There is no direct link between the default
docker0 bridge and the hosts ethernet devices. If you use the
--net=host option for a container then the hosts network stack will be available in the container.
When a packet flows from container to docker0, how does it know it will be forwarded to eth0, and then to the outside world?
docker0 bridge has the
.1 address of the Docker network assigned to it, this is usually something around a 172.17 or 172.18.
$ ip address show dev docker0
8: docker0: <BROADCAST,MULTICAST,UP,LOWER_UP> mtu 1500 qdisc noqueue state UP group default
link/ether 02:42:03:47:33:c1 brd ff:ff:ff:ff:ff:ff
inet 172.17.0.1/16 scope global docker0
valid_lft forever preferred_lft forever
Containers are assigned a veth interface which is attached to the
$ bridge link
10: vethcece7e5 state UP @(null): <BROADCAST,MULTICAST,UP,LOWER_UP> mtu 1500 master docker0 state forwarding priority 32 cost 2
Containers created on the default Docker network receive the
.1 address as their default route.
$ docker run busybox ip route show
default via 172.17.0.1 dev eth0
172.17.0.0/16 dev eth0 src 172.17.0.3
Docker uses NAT MASQUERADE for outbound traffic from there and it will follow the standard outbound routing on the host, which may or may not involve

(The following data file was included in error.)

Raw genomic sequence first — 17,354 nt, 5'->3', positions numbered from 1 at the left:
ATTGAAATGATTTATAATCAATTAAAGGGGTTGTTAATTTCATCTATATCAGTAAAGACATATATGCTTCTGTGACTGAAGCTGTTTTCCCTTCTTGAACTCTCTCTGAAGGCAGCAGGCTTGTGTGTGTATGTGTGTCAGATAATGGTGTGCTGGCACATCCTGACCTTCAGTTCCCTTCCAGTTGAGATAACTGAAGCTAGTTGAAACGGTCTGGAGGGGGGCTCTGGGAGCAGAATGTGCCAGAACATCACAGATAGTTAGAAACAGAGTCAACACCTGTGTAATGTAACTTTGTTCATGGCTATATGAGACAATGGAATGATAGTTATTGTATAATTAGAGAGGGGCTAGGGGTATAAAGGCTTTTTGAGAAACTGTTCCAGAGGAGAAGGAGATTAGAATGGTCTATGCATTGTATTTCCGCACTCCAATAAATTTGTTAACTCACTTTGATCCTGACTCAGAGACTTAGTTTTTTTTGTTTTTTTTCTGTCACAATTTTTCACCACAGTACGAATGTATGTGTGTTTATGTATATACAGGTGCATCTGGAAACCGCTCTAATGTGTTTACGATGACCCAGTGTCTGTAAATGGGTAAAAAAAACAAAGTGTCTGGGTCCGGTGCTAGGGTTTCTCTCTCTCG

$ iptables -t nat -vnL POSTROUTING
Chain POSTROUTING (policy ACCEPT 0 packets, 0 bytes)
pkts bytes target prot opt in out source destination
0 0 MASQUERADE all -- * !docker0 172.17.0.0/16 0.0.0.0/0
iptables handles the connection tracking and return traffic.
When an external packet arrives to eth0, why it is forwarded to docker0 then container? instead of processing it or drop it?
If you are asking about the return path for outbound traffic from the container, see iptables above as the
MASQUERADE will map the connection back through.
If you mean new inbound traffic, Packets are not forwarded into a container by default. The standard way to achieve this is to setup a port mapping. Docker launches a daemon that listens on the host on port X and forwards to the container on port Y.
I'm not sure why NAT wasn't used for inbound traffic as well. I've run into some issues trying to map large numbers of ports into containers which led to mapping real world interfaces completely into containers.